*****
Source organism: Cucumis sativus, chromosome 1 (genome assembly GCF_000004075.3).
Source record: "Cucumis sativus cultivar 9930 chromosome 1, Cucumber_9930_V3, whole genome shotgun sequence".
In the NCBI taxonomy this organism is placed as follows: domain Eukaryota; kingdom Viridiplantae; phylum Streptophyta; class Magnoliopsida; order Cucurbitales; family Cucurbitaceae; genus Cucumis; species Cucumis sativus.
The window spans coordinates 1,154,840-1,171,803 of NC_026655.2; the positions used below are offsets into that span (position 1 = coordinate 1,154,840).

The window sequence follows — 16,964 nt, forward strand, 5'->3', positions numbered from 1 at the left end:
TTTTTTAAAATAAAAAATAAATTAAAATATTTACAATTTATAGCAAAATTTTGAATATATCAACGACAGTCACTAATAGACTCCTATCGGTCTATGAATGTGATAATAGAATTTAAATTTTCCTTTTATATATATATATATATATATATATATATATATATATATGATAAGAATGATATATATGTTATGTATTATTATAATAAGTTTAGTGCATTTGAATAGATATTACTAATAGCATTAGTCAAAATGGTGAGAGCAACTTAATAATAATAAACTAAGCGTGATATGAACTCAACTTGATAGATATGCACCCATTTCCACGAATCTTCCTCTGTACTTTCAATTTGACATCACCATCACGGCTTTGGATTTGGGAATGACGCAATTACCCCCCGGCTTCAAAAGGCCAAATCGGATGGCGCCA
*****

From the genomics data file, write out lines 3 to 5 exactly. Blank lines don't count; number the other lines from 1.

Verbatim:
In the NCBI taxonomy this organism is placed as follows: domain Eukaryota; kingdom Viridiplantae; phylum Streptophyta; class Magnoliopsida; order Cucurbitales; family Cucurbitaceae; genus Cucumis; species Cucumis sativus.
The window spans coordinates 1,154,840-1,171,803 of NC_026655.2; the positions used below are offsets into that span (position 1 = coordinate 1,154,840).

The window sequence follows — 16,964 nt, forward strand, 5'->3', positions numbered from 1 at the left end: